- Never take any else’s prescription drugs. Ritalin and Adderall can be dangerous when taken in combination with other substances. Don’t take either of these medications unless your doctor has prescribed them after you’ve let him or her know what other medications you’re taking.
- Don’t get prescription drugs from any unreliable or illegal sources. Illegal sources often sell drugs that have been mixed with other substances or that don’t contain what they claim. Taking these substances can be extremely dangerous.
Ritalin/Adderall Abuse Caregiver Tips
- Don’t be unrealistically afraid of addiction. Attention-deficit/hyperactivity disorder is common among children, and Ritalin and Adderall are commonly prescribed to treat the condition. When used correctly, the drugs are an effective treatment for the disorder, and they are very unlikely to be addictive. However, some parents are also concerned that their child’s use of these drugs could lead to substance abuse problems later in their lives; studies have shown that this is not the case.
- Be aware of how the drugs are used. A common misconception is that Adderall abuse is most prevalent among children and adolescents, the population to whom the drug is most often prescribed. However, abuse of the drug is most common among college-age and older adults. Misunderstanding the problem can lead parents, friends, or loved ones to overlook the possibility of Adderall abuse in young adults.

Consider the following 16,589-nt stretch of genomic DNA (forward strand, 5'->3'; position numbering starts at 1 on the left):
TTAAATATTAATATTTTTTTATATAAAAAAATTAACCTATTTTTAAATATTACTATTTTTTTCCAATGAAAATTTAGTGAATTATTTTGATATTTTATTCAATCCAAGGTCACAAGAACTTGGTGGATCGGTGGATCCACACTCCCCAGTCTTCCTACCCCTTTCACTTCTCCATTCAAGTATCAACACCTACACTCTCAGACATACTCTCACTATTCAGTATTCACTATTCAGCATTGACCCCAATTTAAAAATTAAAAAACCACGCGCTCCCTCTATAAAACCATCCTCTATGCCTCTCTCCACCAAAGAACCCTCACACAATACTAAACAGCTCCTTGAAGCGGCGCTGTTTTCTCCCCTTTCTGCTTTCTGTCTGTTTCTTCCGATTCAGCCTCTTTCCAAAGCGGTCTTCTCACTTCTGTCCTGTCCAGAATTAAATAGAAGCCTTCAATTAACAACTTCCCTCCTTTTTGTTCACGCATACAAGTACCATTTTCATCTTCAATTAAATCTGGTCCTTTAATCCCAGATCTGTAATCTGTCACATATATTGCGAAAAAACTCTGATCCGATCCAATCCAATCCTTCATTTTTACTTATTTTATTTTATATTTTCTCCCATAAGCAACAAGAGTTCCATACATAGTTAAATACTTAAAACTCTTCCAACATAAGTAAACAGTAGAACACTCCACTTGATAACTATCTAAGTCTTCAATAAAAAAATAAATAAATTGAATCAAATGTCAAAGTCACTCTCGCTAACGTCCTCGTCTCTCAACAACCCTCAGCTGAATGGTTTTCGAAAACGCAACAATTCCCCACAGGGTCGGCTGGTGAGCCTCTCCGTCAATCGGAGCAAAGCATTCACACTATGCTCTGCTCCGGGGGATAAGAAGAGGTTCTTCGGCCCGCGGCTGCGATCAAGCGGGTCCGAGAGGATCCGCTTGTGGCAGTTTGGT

Stimulant abuse often exists alongside other mental health and brain-related conditions, a situation called co-morbidity. Here are a few of the disorders commonly associated with stimulant use problems:
Ritalin/Adderall Abuse Brain Science
In patients with ADHD, Adderall has proven to be effective at increasing memory, mental focus, and impulse control. Those effects have led many young people to believe that the drug can improve school performance and at tasks that require mental agility. Abuse of Adderall often begins when someone without ADHD tries to use the drug to boost their cognitive skills or focus.
Studies have shown, however, that the cognitive effects of Adderall on people without ADHD are minimal. Several studies have suggested that Adderall does not increase academic performance, and some studies have even indicated that stimulant use may impede cognitive ability. The drug may produce over-confidence in users. A user may think they are performing better when they are, in fact, not performing as well as they would otherwise.
Ritalin/Adderall Abuse Research
Title: Relapse Prevention in Stimulant Use Disorder
Stage: Not Yet Recruiting
Principal Investigator: Edythe D London, PhD
University of California, Los Angeles
Los Angeles, CA
The purpose of this study is to assess the relationship between bupropion, stimulant use and relapse, ADHD (Attention Deficit Hyperactivity Disorder), and measures of mood, drug craving, and inhibitory control in individuals enrolled in inpatient treatment for stimulant-use disorder with and without ADHD.